The winter issue of Nature’s Home is "in the can" and I’m looking forward to hearing all your feedback and photographs, sightings and stories once you've read it. It will be with you in around three weeks time.
Our winter "Skills" section covers insect overwinter survival, making the most of wintry conditions in your wildlife photography and I share my tips for finding incoming migrating birds. You can see “visible migration” well into December, as all sorts of species arrive from points north and east of the UK and the skies are starting to get busy already.Redwings will arrive from Iceland and Scandinavia from around mid-month and continue right up to Christmas (Robin Carter rspb-images.com)
Migration starts hereSeptember is when things start to get going and I saw my first immigrants yesterday in an unlikely location. My 10-year-old nephew (a hockey star in the making) had asked if I’d be able to watch his training session at the local sports club in the morning. I was pretty much bang in the middle of the country in Hampton-on-Arden in the West Midlands, so not somewhere I'd class as a migration hotspot. For a brief time yesterday morning it was though...
Among the “clacks” of hockey sticks breaking the chilly early autumn air, I suddenly picked out the thin “tsip” of a meadow pipit. Glancing up, a flock of five of them passed over. Ten minutes or so later, another flock passed over in exactly the same direction and at exactly the same height. This went on for about half an hour and other species appeared too – an unseen skylark’s ripple sounded out, too high to see and a song thrush zipped over.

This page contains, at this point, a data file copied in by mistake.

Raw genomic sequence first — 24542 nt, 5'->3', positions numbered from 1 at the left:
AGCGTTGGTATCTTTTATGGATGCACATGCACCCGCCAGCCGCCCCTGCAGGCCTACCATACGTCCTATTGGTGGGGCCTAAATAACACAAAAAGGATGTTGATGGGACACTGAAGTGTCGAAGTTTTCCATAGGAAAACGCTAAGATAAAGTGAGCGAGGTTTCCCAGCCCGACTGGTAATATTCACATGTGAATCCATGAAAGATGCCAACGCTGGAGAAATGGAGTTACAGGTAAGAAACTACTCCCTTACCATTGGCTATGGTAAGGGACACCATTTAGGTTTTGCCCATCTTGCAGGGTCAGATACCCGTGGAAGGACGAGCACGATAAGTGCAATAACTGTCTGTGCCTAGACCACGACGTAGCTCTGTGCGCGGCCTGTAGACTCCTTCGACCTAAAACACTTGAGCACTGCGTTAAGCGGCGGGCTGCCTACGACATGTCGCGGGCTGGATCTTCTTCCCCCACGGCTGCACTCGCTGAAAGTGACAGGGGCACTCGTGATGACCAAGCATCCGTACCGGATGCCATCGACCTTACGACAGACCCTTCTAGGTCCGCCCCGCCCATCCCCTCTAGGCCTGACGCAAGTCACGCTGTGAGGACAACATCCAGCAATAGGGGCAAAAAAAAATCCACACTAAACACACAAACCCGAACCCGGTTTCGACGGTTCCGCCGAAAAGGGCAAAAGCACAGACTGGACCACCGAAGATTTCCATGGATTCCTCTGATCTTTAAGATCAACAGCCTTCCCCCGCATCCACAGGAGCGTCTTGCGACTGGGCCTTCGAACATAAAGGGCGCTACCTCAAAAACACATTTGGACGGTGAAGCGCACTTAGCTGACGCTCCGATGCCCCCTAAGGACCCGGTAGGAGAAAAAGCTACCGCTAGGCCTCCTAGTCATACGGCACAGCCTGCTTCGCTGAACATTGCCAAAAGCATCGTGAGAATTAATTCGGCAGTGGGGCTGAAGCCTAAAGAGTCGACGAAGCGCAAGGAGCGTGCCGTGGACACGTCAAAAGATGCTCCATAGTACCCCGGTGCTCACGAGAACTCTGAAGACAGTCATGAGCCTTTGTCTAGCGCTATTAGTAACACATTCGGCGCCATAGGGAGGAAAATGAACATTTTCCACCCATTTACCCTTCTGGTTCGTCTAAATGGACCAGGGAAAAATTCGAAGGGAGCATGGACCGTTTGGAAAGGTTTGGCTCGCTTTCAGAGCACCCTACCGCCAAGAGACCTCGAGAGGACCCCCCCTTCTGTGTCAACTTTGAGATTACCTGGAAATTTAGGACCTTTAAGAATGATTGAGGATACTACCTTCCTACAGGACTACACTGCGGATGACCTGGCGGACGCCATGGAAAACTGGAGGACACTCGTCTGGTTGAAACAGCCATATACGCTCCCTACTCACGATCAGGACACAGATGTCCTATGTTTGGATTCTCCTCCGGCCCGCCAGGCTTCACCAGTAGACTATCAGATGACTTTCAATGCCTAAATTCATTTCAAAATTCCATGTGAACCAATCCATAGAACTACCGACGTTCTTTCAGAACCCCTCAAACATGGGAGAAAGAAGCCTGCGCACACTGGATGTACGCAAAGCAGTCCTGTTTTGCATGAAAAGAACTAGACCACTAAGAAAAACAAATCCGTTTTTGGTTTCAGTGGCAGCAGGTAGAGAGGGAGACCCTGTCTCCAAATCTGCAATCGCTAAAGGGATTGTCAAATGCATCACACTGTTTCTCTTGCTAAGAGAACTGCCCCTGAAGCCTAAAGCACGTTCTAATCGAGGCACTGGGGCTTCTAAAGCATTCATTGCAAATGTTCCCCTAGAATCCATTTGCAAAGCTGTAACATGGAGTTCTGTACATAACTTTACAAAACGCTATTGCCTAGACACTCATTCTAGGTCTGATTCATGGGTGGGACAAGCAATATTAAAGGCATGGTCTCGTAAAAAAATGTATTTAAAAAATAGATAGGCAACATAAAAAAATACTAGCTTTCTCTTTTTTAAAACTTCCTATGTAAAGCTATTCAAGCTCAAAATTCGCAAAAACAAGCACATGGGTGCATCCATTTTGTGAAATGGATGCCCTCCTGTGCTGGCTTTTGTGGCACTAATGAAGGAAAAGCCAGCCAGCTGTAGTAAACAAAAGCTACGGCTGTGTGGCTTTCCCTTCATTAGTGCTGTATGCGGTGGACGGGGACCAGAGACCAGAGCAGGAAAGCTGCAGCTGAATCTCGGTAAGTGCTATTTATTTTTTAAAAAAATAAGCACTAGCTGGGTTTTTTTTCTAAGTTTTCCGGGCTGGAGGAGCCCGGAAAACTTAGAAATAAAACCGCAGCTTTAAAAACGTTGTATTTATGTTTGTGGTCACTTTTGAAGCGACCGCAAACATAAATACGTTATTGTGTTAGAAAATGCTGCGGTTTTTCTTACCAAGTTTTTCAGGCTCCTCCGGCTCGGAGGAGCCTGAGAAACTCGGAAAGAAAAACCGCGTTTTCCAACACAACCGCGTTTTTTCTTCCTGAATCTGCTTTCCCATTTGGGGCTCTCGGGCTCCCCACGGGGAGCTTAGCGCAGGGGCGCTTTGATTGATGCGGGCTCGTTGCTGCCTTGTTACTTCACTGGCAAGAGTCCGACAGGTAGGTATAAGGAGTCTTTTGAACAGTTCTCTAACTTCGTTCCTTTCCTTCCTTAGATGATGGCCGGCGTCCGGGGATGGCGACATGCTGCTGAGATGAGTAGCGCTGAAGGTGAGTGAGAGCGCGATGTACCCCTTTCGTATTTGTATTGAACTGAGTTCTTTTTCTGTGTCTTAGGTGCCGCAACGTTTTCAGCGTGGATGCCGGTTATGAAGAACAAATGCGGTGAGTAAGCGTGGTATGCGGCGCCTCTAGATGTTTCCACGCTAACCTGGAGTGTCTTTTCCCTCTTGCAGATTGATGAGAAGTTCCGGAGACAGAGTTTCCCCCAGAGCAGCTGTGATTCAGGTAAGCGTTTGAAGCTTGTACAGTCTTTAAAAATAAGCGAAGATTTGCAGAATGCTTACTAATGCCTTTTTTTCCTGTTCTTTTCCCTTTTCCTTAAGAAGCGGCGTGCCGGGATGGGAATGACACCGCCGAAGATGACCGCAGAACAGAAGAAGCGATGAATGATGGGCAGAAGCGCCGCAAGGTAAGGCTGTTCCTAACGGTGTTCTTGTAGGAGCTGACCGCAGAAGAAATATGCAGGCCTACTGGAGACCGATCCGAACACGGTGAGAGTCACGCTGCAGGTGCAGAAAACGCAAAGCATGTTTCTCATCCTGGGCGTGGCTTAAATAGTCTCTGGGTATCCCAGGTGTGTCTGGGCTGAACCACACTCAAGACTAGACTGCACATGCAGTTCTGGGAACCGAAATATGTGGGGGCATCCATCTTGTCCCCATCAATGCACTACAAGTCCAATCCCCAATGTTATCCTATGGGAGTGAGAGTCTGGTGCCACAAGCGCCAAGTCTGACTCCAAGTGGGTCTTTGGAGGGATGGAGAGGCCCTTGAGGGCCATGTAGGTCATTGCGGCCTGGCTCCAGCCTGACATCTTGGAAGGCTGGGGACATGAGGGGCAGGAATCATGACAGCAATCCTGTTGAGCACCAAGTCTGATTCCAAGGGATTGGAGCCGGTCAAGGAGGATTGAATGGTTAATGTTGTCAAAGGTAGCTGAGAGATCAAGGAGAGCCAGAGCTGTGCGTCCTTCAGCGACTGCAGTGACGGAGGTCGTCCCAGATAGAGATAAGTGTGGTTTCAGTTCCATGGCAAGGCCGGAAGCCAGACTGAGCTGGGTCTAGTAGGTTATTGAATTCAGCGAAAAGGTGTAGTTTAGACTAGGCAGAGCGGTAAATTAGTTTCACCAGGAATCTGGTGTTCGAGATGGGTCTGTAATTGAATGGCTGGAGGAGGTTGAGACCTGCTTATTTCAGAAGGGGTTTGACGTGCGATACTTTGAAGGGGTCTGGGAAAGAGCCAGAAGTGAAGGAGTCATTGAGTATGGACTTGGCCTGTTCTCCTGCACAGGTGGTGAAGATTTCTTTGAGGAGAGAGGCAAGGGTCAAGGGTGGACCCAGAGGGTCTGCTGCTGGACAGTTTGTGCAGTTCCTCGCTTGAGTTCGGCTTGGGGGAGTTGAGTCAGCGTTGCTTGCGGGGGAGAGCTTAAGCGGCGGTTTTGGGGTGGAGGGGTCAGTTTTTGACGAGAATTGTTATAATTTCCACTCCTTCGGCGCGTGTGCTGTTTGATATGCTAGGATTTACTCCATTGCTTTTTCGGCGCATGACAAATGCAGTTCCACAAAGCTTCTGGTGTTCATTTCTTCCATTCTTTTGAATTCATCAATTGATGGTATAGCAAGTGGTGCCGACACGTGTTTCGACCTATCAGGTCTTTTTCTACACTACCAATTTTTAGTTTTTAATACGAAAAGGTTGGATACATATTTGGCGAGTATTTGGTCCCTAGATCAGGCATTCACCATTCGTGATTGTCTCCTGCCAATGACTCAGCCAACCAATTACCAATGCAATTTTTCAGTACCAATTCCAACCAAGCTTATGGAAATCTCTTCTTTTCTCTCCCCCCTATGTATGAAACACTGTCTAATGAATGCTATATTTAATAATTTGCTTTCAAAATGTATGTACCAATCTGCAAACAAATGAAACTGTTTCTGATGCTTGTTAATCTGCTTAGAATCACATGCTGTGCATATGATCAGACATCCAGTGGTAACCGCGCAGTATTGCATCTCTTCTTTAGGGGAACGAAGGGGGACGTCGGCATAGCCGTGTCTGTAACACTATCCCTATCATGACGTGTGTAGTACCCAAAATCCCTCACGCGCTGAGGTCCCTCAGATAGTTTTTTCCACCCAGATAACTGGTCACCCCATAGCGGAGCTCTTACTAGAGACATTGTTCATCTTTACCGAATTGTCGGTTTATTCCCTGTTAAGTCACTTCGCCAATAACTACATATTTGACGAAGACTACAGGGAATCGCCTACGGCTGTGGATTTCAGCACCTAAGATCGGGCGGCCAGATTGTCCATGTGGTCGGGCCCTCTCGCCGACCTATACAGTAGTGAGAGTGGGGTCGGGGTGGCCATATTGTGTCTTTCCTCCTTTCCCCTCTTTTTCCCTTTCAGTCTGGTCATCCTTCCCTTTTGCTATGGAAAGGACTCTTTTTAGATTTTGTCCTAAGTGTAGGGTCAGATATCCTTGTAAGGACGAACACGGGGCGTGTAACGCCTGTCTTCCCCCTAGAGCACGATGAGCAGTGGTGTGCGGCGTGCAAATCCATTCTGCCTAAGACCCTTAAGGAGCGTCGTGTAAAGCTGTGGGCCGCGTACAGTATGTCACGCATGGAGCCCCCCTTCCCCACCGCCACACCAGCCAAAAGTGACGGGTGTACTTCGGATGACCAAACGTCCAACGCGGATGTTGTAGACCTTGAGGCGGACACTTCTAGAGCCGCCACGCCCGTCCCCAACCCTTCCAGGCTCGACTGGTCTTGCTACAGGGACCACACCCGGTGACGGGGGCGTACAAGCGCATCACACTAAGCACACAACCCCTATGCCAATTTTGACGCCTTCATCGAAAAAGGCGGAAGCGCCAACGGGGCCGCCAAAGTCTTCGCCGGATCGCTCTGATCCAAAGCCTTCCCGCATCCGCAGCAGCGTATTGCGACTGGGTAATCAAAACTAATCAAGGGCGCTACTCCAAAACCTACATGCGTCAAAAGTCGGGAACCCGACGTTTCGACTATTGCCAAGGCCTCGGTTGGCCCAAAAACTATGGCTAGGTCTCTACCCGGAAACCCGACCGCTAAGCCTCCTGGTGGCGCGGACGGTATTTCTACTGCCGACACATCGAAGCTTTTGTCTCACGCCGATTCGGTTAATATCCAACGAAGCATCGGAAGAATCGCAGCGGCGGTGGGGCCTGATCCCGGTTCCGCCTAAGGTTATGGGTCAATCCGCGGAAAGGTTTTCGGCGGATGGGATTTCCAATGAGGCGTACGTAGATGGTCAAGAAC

The meadow pipits you see over the next few weeks could well have come from the continent (Tom Marshall rspb-images.com)
This was visible migration in action and a check of the compass on my phone showed the birds were all heading in a south-west direction. It was a classic time of day and route for birds that have departed the continent, hit the east coast and continued inland, perhaps using rivers or hills to help guide them on their way.
Migrant birds use natural landmarks to help them on their way - and tempt them down for a rest (David Wotton rspb-images.com)
Weather watchI also checked the weather and the wind was a moderate south-west wind. There is a theory that migrating birds like to fly into a slight headwind. Air resistance is also reduced at ground level so they fly a little lower rather than passing at great height. A south-west wind is a good one for seeing visible migration, so keep an eye on the weather charts.
There’s more on this in your October magazine where you can also find out about the wild geese that are on their way for winter. I hope you find it useful and don't forget to let us know what's flying over your part of the world.